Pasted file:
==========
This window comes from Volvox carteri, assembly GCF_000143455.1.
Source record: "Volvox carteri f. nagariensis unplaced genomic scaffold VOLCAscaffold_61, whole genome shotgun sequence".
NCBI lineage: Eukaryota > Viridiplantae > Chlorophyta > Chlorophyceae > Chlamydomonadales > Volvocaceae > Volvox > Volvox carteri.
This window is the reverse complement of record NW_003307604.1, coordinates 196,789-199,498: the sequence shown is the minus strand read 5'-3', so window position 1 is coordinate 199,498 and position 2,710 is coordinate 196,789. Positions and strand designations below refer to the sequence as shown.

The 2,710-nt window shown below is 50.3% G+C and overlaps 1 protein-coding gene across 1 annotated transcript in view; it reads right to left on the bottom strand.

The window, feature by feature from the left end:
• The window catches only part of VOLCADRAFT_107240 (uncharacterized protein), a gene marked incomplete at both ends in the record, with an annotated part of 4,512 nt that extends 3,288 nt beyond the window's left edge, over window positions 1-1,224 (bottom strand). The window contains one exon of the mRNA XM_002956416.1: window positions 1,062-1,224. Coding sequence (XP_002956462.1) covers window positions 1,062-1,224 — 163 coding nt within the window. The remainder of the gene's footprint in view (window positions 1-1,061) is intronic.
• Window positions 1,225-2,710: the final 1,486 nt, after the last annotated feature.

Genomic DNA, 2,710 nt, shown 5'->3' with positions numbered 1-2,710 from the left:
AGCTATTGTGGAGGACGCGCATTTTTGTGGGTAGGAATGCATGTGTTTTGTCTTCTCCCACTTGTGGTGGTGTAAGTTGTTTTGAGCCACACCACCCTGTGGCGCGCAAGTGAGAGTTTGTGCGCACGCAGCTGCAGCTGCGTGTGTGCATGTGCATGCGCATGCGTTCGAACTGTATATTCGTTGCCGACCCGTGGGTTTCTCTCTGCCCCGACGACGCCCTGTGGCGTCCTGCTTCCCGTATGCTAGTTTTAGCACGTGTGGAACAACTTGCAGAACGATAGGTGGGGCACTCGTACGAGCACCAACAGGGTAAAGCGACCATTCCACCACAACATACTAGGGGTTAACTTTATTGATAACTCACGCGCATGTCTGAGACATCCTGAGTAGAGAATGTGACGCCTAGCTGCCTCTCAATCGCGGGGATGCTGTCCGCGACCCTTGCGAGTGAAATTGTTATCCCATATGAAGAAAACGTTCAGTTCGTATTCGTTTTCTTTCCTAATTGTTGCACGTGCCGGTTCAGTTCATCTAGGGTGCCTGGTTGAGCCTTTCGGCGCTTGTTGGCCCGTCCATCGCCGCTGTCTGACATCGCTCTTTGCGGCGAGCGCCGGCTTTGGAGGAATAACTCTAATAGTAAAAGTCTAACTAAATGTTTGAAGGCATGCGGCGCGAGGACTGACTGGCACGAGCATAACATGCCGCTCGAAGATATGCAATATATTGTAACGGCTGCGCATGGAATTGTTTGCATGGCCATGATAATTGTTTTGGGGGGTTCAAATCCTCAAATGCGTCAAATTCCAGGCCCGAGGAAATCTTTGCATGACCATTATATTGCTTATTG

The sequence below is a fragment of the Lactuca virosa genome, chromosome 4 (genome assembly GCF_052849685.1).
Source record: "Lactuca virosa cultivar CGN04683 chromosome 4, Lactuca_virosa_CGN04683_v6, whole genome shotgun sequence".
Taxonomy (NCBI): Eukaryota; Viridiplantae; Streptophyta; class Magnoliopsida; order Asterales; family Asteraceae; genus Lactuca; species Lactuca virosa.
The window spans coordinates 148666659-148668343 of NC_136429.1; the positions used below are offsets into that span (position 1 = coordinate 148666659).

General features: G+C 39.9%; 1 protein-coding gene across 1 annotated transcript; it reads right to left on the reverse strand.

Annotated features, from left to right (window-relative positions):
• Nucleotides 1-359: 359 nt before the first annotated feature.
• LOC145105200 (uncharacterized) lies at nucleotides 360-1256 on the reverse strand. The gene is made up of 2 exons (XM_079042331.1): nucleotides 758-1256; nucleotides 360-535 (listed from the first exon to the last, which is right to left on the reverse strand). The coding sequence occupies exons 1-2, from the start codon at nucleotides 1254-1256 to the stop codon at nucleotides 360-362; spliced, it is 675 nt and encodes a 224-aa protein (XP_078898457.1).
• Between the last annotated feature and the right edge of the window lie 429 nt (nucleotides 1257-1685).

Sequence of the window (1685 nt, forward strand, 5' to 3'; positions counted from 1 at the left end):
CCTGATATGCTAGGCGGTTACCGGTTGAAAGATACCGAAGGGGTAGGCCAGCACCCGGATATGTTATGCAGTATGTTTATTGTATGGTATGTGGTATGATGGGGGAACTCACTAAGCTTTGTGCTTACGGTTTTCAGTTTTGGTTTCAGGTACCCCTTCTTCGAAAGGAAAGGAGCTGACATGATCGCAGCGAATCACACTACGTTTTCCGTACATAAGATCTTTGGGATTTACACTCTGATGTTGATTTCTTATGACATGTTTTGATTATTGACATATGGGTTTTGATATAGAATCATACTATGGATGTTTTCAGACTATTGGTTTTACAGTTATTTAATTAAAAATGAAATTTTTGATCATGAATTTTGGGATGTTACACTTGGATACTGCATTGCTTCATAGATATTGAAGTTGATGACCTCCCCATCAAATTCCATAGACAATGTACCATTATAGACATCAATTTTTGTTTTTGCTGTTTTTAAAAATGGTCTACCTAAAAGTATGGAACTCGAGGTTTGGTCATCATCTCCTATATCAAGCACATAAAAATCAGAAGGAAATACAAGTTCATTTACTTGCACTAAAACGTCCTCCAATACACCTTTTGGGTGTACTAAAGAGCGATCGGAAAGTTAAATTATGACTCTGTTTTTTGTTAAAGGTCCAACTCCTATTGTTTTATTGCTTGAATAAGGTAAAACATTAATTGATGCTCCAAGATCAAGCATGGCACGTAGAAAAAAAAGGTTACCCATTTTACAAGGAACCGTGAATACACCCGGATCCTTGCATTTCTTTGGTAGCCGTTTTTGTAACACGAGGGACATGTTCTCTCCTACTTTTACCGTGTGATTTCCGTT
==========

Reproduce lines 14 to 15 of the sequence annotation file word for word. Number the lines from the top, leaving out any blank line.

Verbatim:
The window spans coordinates 148666659-148668343 of NC_136429.1; the positions used below are offsets into that span (position 1 = coordinate 148666659).

General features: G+C 39.9%; 1 protein-coding gene across 1 annotated transcript; it reads right to left on the reverse strand.